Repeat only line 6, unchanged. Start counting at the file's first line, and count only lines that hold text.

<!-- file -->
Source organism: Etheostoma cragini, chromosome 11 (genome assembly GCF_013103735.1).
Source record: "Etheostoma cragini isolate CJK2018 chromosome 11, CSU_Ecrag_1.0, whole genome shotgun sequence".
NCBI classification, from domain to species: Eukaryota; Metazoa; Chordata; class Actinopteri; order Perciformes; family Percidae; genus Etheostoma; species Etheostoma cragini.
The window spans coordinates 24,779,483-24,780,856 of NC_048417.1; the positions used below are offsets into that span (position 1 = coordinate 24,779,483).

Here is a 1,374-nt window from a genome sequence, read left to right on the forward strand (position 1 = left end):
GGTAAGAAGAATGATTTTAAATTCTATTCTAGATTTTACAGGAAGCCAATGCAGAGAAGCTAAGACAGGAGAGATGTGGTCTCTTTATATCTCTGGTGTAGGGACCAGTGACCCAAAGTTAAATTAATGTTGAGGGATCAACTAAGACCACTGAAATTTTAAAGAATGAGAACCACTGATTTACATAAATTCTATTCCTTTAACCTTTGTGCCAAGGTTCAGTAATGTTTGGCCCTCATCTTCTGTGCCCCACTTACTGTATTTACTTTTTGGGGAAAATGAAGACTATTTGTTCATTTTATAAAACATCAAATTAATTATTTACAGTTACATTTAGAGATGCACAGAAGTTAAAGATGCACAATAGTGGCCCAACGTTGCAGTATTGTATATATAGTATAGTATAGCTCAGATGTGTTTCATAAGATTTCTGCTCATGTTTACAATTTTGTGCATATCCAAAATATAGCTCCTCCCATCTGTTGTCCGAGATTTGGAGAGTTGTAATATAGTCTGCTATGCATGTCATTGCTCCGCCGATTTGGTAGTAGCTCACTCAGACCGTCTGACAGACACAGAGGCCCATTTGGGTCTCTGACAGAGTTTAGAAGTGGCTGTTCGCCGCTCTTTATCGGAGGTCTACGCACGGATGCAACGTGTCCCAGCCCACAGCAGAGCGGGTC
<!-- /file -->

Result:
GGTAAGAAGAATGATTTTAAATTCTATTCTAGATTTTACAGGAAGCCAATGCAGAGAAGCTAAGACAGGAGAGATGTGGTCTCTTTATATCTCTGGTGTAGGGACCAGTGACCCAAAGTTAAATTAATGTTGAGGGATCAACTAAGACCACTGAAATTTTAAAGAATGAGAACCACTGATTTACATAAATTCTATTCCTTTAACCTTTGTGCCAAGGTTCAGTAATGTTTGGCCCTCATCTTCTGTGCCCCACTTACTGTATTTACTTTTTGGGGAAAATGAAGACTATTTGTTCATTTTATAAAACATCAAATTAATTATTTACAGTTACATTTAGAGATGCACAGAAGTTAAAGATGCACAATAGTGGCCCAACGTTGCAGTATTGTATATATAGTATAGTATAGCTCAGATGTGTTTCATAAGATTTCTGCTCATGTTTACAATTTTGTGCATATCCAAAATATAGCTCCTCCCATCTGTTGTCCGAGATTTGGAGAGTTGTAATATAGTCTGCTATGCATGTCATTGCTCCGCCGATTTGGTAGTAGCTCACTCAGACCGTCTGACAGACACAGAGGCCCATTTGGGTCTCTGACAGAGTTTAGAAGTGGCTGTTCGCCGCTCTTTATCGGAGGTCTACGCACGGATGCAACGTGTCCCAGCCCACAGCAGAGCGGGTC